This reliance on models – where announcements evolve into plans, then assumptions, and finally ‘known’ outcomes – often overlooks real-world complexities. Models typically predict smooth progress, yet they fall short in anticipating complications.

Recent years have shown the dangers of this over-reliance as projects frequently do not proceed as planned because of community resistance and supply chain challenges.

Illogical approach

As modelling fails time and again, the Victorian Government’s approach to phasing out natural gas, based on flawed emissions and cost forecasts, is illogical. Natural gas, although not a forever solution, is a critical transitional energy source. The need to develop and deliver reliable, sustainable, and cost-effective alternatives before significantly reducing gas usage cannot be overstated.

The journey to net zero is often compared to rebuilding an aeroplane while in midair. The first priority cannot be to take the wings off, lest the social licence of the energy transition goes into freefall.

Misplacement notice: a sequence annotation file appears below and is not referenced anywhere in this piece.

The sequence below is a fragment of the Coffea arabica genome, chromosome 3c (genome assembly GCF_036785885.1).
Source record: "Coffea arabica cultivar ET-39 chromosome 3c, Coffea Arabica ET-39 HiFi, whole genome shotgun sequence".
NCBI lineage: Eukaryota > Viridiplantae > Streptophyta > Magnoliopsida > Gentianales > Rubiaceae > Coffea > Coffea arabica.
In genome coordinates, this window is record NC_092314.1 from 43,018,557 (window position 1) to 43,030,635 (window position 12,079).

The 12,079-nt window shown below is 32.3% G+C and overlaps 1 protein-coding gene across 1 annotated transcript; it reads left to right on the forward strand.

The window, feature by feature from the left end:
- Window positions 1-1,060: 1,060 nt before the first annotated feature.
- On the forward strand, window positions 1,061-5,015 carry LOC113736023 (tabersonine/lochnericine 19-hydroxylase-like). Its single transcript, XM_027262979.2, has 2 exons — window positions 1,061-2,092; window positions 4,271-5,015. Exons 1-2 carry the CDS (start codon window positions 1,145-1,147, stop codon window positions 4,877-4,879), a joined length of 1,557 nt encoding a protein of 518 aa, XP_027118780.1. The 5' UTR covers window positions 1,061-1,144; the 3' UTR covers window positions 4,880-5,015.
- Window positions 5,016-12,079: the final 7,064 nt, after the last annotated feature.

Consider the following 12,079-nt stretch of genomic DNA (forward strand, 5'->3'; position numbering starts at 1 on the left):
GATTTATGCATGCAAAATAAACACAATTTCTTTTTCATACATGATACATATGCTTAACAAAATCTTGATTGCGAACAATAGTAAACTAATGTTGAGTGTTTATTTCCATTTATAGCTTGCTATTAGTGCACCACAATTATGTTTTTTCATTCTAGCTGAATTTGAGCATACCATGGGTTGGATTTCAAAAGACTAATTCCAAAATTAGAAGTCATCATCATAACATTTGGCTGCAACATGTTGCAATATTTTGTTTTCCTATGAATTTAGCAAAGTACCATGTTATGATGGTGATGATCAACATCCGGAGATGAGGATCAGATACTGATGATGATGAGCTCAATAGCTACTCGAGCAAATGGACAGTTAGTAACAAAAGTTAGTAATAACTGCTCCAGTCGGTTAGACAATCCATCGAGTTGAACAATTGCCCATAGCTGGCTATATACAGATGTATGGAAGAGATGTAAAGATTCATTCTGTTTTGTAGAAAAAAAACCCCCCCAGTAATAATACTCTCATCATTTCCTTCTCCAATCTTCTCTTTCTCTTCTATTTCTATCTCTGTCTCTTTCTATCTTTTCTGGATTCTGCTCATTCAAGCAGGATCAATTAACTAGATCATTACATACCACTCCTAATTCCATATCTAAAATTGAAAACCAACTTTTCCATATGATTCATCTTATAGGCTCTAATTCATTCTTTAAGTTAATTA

But the good news is there is already a road map to support offshore wind and get off coal.

The UK leaned heavily on natural gas to rapidly reduce coal generation and emissions, while prioritising the build-out of its nascent offshore wind industry.

Between 2012 and 2017, this road map led to an 85 per cent decrease in coal generation and a more than 52 per cent reduction in emissions, with an accompanying 5 per cent drop in the overall price per megawatt hour (MWh). During this period, there was also a significant increase in the UK’s offshore wind capacity, from 2.9GW in 2012 to 6.9GW in 2017, reaching 13GW today.

As Australia moves towards its 2030 and 2035 energy targets, it is imperative to recognise and plan for the inevitability of complications. The gas sector, with its extensive infrastructure and capacity for flexible response to energy demands, must be a key component to help manage these challenges.

Triumph of populism over pragmatism